Hurricane Michael Upgraded to Category 5 Six Months After Making Landfall. Does This Mean Anything for Victims?

Hurricane Michael, the deadly and heavily destructive storm that ripped through Florida in 2018 was upgraded to a Category 5 storm Friday—a little more than six months after making landfall.

Michael destroyed the small northwestern town of Mexico Beach, which is just south of Panama City Beach and the Florida panhandle. The storm tore through Panama City and Tallahassee before turning inland and ravaging more towns along the way. The death toll from Michael was 16 people, and the destruction was about $25 billion in damage, according to the Associated Press.

The National Oceanic and Atmospheric Administration (NOAA) announced the after-the-fact upgrade to Category 5 on Friday, just over a half year since Michael landed on Oct. 10, 2018.

Mexico Beach Mayor Al Cathey said he thought all along that his town had endured a Category 5.

"My thought is simply that most of us thought we were dealing with (Category) 5 anyway," Cathey said.

The storm was originally classified as Category 4 because the winds didn't meet the 157 mph threshold for 5 status, but a detailed post-storm study by the National Hurricane Center deemed the winds crept to an intensity of 160 mph, making it the fourth storm to merit the Category 5 designation to hit the United States, and the first since Hurricane Andrew hit Florida in 1992. The other Cat 5 storms were the Labor Day Hurricane of 1935 in the Florida Keys—before they named storms— and Hurricane Camille, which tore up the Mississippi Coast in 1969.

The upgrade from a Category 4 to a 5 won't affect the amount of emergency money or insurance claims related to the storm, the AP report indicated. The mayor of Mexico Beach said his city has compiled 1 million cubic yards of debris from the storm.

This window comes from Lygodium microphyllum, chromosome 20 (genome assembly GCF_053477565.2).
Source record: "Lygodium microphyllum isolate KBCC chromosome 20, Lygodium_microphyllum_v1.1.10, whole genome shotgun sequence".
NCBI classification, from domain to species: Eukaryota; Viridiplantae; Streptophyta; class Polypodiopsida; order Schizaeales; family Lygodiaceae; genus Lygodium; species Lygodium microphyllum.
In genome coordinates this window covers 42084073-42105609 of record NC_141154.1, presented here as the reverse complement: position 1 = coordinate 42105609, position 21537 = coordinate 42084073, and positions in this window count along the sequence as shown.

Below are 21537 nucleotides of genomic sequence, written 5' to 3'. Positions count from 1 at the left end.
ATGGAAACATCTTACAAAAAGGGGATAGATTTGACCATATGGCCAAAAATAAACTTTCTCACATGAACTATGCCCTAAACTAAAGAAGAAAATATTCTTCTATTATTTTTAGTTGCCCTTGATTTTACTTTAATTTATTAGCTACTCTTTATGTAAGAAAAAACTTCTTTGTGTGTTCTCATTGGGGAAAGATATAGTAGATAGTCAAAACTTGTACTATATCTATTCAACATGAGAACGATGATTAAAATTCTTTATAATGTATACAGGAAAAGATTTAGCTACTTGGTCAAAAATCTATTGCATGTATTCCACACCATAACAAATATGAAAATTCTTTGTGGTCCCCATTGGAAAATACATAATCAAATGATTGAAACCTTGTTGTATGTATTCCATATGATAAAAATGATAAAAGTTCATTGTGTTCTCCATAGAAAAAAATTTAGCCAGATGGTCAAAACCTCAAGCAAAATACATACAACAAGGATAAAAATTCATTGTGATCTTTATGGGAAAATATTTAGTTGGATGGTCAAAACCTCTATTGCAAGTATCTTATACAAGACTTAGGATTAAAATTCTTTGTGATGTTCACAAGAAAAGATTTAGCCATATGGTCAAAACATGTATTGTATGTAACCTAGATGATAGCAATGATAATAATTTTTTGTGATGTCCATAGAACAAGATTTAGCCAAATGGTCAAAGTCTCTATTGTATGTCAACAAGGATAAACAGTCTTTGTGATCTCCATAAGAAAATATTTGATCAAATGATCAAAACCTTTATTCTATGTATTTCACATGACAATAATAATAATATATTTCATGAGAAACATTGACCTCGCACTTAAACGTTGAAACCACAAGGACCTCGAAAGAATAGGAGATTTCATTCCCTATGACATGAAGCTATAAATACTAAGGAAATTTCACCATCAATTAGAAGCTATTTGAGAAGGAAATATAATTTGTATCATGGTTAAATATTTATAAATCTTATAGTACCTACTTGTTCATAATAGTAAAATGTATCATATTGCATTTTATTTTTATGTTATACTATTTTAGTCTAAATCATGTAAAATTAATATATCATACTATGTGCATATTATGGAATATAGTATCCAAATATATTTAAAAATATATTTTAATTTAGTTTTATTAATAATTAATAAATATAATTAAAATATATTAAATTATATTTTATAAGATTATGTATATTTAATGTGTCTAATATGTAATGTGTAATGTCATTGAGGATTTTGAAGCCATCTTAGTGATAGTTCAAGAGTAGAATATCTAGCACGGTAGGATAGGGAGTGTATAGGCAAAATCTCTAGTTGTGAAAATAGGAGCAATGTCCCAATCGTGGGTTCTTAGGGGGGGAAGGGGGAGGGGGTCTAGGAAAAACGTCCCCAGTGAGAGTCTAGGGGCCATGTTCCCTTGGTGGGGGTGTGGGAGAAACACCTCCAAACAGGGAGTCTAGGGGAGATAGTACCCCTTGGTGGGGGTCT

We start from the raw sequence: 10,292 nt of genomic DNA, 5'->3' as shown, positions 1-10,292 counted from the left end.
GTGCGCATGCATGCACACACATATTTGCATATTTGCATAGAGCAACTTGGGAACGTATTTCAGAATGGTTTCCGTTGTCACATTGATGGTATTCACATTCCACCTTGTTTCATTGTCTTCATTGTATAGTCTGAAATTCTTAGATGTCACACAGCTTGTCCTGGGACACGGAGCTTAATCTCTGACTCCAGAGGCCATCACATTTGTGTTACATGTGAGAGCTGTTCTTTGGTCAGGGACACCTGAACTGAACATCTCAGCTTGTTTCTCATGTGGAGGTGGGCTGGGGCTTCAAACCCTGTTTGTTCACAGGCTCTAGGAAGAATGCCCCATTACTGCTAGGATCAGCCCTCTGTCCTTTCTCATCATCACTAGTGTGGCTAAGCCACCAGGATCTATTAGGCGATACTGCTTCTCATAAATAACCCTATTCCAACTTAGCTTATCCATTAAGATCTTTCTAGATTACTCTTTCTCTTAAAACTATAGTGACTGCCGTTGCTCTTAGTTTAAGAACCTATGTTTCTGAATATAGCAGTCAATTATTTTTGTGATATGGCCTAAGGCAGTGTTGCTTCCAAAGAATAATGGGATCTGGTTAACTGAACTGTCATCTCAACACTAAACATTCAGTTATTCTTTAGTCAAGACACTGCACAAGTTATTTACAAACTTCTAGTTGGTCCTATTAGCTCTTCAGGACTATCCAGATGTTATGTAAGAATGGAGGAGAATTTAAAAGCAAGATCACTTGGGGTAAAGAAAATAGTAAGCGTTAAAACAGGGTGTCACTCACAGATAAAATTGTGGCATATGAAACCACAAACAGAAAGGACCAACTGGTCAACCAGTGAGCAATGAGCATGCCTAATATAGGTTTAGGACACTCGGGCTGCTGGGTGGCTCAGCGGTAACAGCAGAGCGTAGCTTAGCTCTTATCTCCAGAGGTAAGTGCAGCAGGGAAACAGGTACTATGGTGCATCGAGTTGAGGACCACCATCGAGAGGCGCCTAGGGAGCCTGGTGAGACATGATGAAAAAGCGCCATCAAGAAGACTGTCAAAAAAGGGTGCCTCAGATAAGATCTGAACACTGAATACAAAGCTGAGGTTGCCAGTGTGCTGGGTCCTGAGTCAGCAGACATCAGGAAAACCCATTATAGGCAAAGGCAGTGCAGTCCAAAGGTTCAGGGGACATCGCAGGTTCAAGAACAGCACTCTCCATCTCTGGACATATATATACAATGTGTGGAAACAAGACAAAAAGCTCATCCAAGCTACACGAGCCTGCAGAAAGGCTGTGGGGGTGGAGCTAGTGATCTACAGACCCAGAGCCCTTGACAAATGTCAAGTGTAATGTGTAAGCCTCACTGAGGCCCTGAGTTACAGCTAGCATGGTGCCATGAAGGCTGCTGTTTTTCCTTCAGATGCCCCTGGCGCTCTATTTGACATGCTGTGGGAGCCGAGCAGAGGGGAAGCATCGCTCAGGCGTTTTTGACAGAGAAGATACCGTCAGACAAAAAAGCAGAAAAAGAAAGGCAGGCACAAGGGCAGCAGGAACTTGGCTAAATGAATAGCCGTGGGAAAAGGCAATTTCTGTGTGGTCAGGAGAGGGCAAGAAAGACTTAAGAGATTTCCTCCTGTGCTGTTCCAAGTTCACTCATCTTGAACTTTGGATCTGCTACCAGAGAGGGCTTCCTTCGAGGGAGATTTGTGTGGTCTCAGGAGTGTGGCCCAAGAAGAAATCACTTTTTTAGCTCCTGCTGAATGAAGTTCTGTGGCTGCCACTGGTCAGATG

"You still ride through our city and it's depressing," Cathey said. "We still don't have a pretty face. It's a mess. But we are working diligently at getting ourselves cleaned up and being proactive and helping people get their feet back under them."

The popular tourist destination and vacation town had approximately 1,200 residents and 2,700 housing units pre-Michael, and those numbers are down to just 400 people and 500 units just six months later.

Wind gusts from Michael were originally reported as 139 mph at both Mexico Beach and nearby Tyndall Air Force Base, according to The storm still packed hurricane force winds through Georgia, and it had winds upwards 60-75 mph as it worked its way up the Eastern seaboard states of Virginia, Delaware, Maryland and New Jersey.

The storm didn't seem like it would be as powerful, because just 36 hours before making landfall it was a Category 1 storm with winds less than 100 mph. But as it moved eastward towards Mexico Beach, Panama City and Port St. Joe, it intensified.

The post-storm analysis by the NHC found that a small pocket of winds inland reached 160 mph.

In addition to wind speeds, the NHC also studied air pressure, satellite images, Doppler radar velocity and surface winds.

Hurricane season begins June 1 and ends Nov. 30.